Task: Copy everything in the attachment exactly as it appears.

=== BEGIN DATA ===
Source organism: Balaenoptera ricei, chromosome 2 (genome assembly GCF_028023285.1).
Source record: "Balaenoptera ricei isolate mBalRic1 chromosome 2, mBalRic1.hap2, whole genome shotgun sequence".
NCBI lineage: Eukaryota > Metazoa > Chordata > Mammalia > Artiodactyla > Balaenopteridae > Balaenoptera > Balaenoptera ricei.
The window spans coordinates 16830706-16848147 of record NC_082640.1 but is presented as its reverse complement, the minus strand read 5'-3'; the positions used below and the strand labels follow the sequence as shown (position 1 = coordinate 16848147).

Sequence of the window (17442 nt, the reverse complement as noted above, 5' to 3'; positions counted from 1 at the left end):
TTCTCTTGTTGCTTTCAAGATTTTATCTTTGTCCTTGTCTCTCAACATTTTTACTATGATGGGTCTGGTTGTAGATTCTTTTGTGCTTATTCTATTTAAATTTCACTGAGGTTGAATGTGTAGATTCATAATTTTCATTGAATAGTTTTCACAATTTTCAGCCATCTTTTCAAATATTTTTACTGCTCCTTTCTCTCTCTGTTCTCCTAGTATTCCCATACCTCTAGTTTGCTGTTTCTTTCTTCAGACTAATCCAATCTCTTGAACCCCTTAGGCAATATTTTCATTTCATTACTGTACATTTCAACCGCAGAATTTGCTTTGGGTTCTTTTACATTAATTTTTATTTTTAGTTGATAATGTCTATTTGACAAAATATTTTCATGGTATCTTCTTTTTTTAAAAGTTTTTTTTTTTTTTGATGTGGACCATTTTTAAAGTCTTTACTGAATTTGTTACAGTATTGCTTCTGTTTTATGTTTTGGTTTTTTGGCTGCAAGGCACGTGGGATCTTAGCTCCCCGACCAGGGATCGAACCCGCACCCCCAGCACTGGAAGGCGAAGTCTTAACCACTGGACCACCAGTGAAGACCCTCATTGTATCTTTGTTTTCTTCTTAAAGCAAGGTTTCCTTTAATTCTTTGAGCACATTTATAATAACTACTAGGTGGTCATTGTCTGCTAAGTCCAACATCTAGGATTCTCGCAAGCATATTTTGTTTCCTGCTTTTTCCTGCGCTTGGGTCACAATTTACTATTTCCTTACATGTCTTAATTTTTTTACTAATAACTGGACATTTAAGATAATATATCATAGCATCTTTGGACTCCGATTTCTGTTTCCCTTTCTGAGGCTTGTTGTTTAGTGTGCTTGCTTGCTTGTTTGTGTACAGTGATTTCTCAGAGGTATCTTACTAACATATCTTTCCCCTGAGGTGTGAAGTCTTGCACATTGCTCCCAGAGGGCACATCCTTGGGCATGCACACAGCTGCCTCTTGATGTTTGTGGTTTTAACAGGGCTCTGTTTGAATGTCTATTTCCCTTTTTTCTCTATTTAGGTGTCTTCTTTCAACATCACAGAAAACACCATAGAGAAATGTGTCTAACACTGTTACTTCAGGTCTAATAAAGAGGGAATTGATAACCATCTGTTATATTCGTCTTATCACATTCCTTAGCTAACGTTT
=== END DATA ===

Source organism: Balaenoptera ricei, chromosome 2 (genome assembly GCF_028023285.1).
Source record: "Balaenoptera ricei isolate mBalRic1 chromosome 2, mBalRic1.hap2, whole genome shotgun sequence".
NCBI lineage: Eukaryota > Metazoa > Chordata > Mammalia > Artiodactyla > Balaenopteridae > Balaenoptera > Balaenoptera ricei.
The window spans coordinates 16830706-16848147 of record NC_082640.1 but is presented as its reverse complement, the minus strand read 5'-3'; the positions used below and the strand labels follow the sequence as shown (position 1 = coordinate 16848147).

Sequence of the window (17442 nt, the reverse complement as noted above, 5' to 3'; positions counted from 1 at the left end):
TTCTCTTGTTGCTTTCAAGATTTTATCTTTGTCCTTGTCTCTCAACATTTTTACTATGATGGGTCTGGTTGTAGATTCTTTTGTGCTTATTCTATTTAAATTTCACTGAGGTTGAATGTGTAGATTCATAATTTTCATTGAATAGTTTTCACAATTTTCAGCCATCTTTTCAAATATTTTTACTGCTCCTTTCTCTCTCTGTTCTCCTAGTATTCCCATACCTCTAGTTTGCTGTTTCTTTCTTCAGACTAATCCAATCTCTTGAACCCCTTAGGCAATATTTTCATTTCATTACTGTACATTTCAACCGCAGAATTTGCTTTGGGTTCTTTTACATTAATTTTTATTTTTAGTTGATAATGTCTATTTGACAAAATATTTTCATGGTATCTTCTTTTTTTAAAAGTTTTTTTTTTTTTTGATGTGGACCATTTTTAAAGTCTTTACTGAATTTGTTACAGTATTGCTTCTGTTTTATGTTTTGGTTTTTTGGCTGCAAGGCACGTGGGATCTTAGCTCCCCGACCAGGGATCGAACCCGCACCCCCAGCACTGGAAGGCGAAGTCTTAACCACTGGACCACCAGTGAAGACCCTCATTGTATCTTTGTTTTCTTCTTAAAGCAAGGTTTCCTTTAATTCTTTGAGCACATTTATAATAACTACTAGGTGGTCATTGTCTGCTAAGTCCAACATCTAGGATTCTCGCAAGCATATTTTGTTTCCTGCTTTTTCCTGCGCTTGGGTCACAATTTACTATTTCCTTACATGTCTTAATTTTTTTACTAATAACTGGACATTTAAGATAATATATCATAGCATCTTTGGACTCCGATTTCTGTTTCCCTTTCTGAGGCTTGTTGTTTAGTGTGCTTGCTTGCTTGTTTGTGTACAGTGATTTCTCAGAGGTATCTTACTAACATATCTTTCCCCTGAGGTGTGAAGTCTTGCACATTGCTCCCAGAGGGCACATCCTTGGGCATGCACACAGCTGCCTCTTGATGTTTGTGGTTTTAACAGGGCTCTGTTTGAATGTCTATTTCCCTTTTTTCTCTATTTAGGTGTCTTCTTTCAACATCACAGAAAACACCATAGAGAAATGTGTCTAACACTGTTACTTCAGGTCTAATAAAGAGGGAATTGATAACCATCTGTTATATTCGTCTTATCACATTCCTTAGCTAACGTTT